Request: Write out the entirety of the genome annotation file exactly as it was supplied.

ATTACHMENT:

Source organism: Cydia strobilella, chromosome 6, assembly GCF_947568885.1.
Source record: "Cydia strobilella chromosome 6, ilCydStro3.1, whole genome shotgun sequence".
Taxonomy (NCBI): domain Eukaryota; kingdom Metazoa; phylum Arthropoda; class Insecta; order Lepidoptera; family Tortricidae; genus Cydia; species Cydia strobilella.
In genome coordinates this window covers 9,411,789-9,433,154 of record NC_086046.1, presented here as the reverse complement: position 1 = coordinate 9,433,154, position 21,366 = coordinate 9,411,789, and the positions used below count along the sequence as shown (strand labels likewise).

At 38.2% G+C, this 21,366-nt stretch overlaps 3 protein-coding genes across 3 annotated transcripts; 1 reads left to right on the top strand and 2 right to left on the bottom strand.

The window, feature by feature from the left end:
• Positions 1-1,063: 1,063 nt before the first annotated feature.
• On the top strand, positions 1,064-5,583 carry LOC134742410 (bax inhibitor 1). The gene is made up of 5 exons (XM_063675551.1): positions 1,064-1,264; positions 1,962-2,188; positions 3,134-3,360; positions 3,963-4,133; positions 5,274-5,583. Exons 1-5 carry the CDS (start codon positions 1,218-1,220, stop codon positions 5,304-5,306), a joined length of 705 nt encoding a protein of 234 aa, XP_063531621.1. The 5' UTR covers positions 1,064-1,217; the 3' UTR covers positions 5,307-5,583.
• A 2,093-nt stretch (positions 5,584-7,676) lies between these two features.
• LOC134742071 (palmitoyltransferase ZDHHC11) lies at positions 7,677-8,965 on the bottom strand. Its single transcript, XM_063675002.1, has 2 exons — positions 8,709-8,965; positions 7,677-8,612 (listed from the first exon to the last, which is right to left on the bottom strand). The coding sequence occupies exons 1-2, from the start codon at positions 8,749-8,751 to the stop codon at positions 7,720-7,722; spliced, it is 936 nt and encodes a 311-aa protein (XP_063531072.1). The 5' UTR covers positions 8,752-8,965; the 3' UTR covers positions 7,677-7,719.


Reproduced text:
Source organism: Cydia strobilella, chromosome 6, assembly GCF_947568885.1.
Source record: "Cydia strobilella chromosome 6, ilCydStro3.1, whole genome shotgun sequence".
Taxonomy (NCBI): domain Eukaryota; kingdom Metazoa; phylum Arthropoda; class Insecta; order Lepidoptera; family Tortricidae; genus Cydia; species Cydia strobilella.
In genome coordinates this window covers 9,411,789-9,433,154 of record NC_086046.1, presented here as the reverse complement: position 1 = coordinate 9,433,154, position 21,366 = coordinate 9,411,789, and the positions used below count along the sequence as shown (strand labels likewise).

At 38.2% G+C, this 21,366-nt stretch overlaps 3 protein-coding genes across 3 annotated transcripts; 1 reads left to right on the top strand and 2 right to left on the bottom strand.

The window, feature by feature from the left end:
• Positions 1-1,063: 1,063 nt before the first annotated feature.
• On the top strand, positions 1,064-5,583 carry LOC134742410 (bax inhibitor 1). The gene is made up of 5 exons (XM_063675551.1): positions 1,064-1,264; positions 1,962-2,188; positions 3,134-3,360; positions 3,963-4,133; positions 5,274-5,583. Exons 1-5 carry the CDS (start codon positions 1,218-1,220, stop codon positions 5,304-5,306), a joined length of 705 nt encoding a protein of 234 aa, XP_063531621.1. The 5' UTR covers positions 1,064-1,217; the 3' UTR covers positions 5,307-5,583.
• A 2,093-nt stretch (positions 5,584-7,676) lies between these two features.
• LOC134742071 (palmitoyltransferase ZDHHC11) lies at positions 7,677-8,965 on the bottom strand. Its single transcript, XM_063675002.1, has 2 exons — positions 8,709-8,965; positions 7,677-8,612 (listed from the first exon to the last, which is right to left on the bottom strand). The coding sequence occupies exons 1-2, from the start codon at positions 8,749-8,751 to the stop codon at positions 7,720-7,722; spliced, it is 936 nt and encodes a 311-aa protein (XP_063531072.1). The 5' UTR covers positions 8,752-8,965; the 3' UTR covers positions 7,677-7,719.